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I love gloomy days. Call me crazy, but those are my favorite days. Right about now, anyone who reads this is looking at the screen with that look, the one that says “Okay, this person is seriously weird.” Nope, I’m not. Let me explain.

Grey days remind me of autumn days growing up on Long Island, New York. Windy, blustery days, when the sunlight was weak and the leaves were so many different shades of yellow, red, and brown. When you went on school trips to a pumpkin patch to get your pumpkin for Halloween. Days where the temperature was just right, not too hot and not too cold. Grey days were the ones when you could curl up on a sofa in front of the picture window with a cup of hot chocolate, a good book, a cozy, fuzzy blanket, and either read or daydream. Cuddling with a parent optional. Grey days hold many of these memories for me, and so I love them. Childhood is such a fleeting time, and any reminders of that time are valuable. So yup, I love grey, gloomy days.

And now the reader is thinking, “What does this have to do with the title?”

Nothing. Absolutely nothing. It was just something that I felt like imparting. The title refers to my trials and tribulations with the throw blanket I am weaving on my 25″ Schacht Flip, Inara, using doubleweave.

Doubleweave, if I haven’t explained it before (and I probably didn’t), involves weaving two layers at the same time, on the same loom, one on top of the other. This, of course, means that you can’t see what’s going on on your lower layer. It also means that if you do it correctly, you can weave a piece of fabric that will be twice the width of the loom when you’re done and take it off. This is what I am attempting here.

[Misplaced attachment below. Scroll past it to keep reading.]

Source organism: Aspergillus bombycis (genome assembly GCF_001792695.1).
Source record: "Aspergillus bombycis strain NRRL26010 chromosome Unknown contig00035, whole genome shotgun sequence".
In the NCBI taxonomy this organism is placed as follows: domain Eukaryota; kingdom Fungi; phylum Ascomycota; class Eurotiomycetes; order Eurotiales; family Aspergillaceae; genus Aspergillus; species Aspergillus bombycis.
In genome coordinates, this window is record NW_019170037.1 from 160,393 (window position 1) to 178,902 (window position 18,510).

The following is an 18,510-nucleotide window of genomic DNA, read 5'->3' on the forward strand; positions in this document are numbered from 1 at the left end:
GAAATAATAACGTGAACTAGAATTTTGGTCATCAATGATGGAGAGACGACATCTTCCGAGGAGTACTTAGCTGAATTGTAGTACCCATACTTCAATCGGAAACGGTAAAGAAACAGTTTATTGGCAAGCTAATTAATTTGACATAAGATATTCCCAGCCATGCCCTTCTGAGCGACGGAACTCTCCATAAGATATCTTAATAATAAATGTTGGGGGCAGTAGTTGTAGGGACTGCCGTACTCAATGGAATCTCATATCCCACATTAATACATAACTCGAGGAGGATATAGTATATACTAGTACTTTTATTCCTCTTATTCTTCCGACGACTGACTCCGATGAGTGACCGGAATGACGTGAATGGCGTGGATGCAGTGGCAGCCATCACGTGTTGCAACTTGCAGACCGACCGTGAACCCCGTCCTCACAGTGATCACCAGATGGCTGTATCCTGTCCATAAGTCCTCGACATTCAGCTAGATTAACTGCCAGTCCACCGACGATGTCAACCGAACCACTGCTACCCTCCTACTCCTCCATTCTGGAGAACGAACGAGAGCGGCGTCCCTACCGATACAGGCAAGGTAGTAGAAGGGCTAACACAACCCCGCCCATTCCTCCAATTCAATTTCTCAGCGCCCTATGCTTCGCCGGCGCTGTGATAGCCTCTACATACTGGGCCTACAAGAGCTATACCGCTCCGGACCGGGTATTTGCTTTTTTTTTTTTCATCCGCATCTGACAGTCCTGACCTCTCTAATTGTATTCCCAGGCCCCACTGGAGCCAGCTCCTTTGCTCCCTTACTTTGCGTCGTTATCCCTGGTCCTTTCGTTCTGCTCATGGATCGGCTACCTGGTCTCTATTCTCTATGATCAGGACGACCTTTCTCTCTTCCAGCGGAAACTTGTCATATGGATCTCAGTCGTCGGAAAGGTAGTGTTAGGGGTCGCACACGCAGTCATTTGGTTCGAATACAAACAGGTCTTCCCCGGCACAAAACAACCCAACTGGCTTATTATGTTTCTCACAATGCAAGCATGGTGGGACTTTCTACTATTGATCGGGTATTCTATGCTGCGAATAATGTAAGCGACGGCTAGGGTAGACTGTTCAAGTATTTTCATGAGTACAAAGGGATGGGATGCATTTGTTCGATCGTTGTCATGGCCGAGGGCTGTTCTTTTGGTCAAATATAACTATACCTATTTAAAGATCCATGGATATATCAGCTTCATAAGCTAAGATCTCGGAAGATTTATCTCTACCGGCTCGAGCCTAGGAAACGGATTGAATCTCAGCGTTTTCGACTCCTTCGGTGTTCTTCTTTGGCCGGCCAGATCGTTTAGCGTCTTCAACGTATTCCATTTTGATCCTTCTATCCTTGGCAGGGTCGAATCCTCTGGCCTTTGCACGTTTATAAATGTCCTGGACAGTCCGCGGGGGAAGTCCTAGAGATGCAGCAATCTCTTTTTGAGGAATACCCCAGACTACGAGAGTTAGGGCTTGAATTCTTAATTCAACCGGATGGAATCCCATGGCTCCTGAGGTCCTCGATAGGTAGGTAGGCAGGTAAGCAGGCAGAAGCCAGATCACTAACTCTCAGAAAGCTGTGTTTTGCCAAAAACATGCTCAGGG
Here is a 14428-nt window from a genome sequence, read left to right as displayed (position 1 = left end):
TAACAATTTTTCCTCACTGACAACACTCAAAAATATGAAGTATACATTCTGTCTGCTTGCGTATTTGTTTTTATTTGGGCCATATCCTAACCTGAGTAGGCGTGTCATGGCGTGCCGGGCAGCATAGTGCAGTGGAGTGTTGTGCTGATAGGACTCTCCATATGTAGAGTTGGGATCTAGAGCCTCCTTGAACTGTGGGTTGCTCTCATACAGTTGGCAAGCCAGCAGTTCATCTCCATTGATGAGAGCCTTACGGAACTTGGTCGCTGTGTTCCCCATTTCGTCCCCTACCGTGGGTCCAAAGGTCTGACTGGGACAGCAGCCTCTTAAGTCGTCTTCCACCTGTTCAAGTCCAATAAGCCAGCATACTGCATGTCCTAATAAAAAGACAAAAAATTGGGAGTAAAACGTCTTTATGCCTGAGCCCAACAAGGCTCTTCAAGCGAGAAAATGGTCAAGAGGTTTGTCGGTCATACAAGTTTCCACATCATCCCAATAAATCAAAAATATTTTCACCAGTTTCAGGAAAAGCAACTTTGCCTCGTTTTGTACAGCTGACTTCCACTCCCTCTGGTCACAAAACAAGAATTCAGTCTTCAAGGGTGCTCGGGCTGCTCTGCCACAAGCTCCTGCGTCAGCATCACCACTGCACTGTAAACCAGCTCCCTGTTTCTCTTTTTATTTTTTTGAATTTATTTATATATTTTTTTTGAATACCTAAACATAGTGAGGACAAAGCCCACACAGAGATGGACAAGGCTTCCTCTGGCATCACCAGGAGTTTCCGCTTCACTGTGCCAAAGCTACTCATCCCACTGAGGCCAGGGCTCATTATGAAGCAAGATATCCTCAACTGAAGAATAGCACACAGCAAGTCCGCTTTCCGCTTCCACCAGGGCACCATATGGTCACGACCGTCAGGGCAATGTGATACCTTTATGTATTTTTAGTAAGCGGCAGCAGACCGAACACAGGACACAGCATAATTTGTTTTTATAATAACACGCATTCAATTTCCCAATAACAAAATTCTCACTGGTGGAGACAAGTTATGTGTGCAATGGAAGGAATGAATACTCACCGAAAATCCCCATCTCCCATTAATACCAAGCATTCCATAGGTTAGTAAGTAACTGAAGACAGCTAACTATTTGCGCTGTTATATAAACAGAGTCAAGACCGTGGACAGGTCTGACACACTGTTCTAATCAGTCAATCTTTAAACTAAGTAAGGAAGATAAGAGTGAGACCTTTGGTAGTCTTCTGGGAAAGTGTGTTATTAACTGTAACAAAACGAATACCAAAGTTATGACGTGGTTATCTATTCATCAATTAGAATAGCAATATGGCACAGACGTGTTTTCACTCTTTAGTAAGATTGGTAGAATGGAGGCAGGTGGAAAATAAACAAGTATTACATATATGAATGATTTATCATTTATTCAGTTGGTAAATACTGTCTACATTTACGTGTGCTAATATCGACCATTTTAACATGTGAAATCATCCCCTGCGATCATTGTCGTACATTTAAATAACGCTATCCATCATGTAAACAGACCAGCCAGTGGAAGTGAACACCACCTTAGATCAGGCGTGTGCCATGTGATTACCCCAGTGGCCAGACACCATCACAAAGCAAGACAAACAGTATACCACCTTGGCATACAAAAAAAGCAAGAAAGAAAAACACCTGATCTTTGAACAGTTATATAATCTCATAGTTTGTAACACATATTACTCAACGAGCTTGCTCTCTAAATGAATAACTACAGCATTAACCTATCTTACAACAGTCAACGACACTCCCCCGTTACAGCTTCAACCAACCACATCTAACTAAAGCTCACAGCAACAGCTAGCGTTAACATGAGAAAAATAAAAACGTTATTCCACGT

I’ve made quite a few mistakes on this one, oh, yes I did. To begin with, there were the reeds. I assumed that, since my yarn was 10 wraps per inch, I needed to warp two 10 dent reeds. So I made a warp of 500 threads, cut them and warped Inara. Then I realized that I couldn’t move the reeds, at which point I re-thought my strategy and realized I should have used two 5 dent reeds. Fabulous. I have now cut twice the amount of string. I untied the whole warp, divided it in half, and re-warped in 5 dent reeds. Then came mistake discovery number two: I seriously miscalculated the yardage I would need for a throw blanket. I forgot to factor in shrinkage and take-up. By the time I’m done with this “blanket”, it will be either a lap robe or a receiving blanket for a baby my brother doesn’t have yet. I also now think that I should have tried an 8 dent reed first, as the 5 dent is creating more of a mesh type fabric than a blanket type. Oh, well, this is why you start things early!

On the plus side, this is my first real project on Inara. I bought her specifically for doubleweave, because she already had a second heddle block. I kind of wish I had bought the larger loom, but this one will do just fine, and I am very happy with the way she weaves. Thankfully, I had the sense to buy two of each size reed, so no matter what yarn I choose, I can immediately get to doubleweave with it!

It’s a learning process. At least I’m having fun, despite all the errors!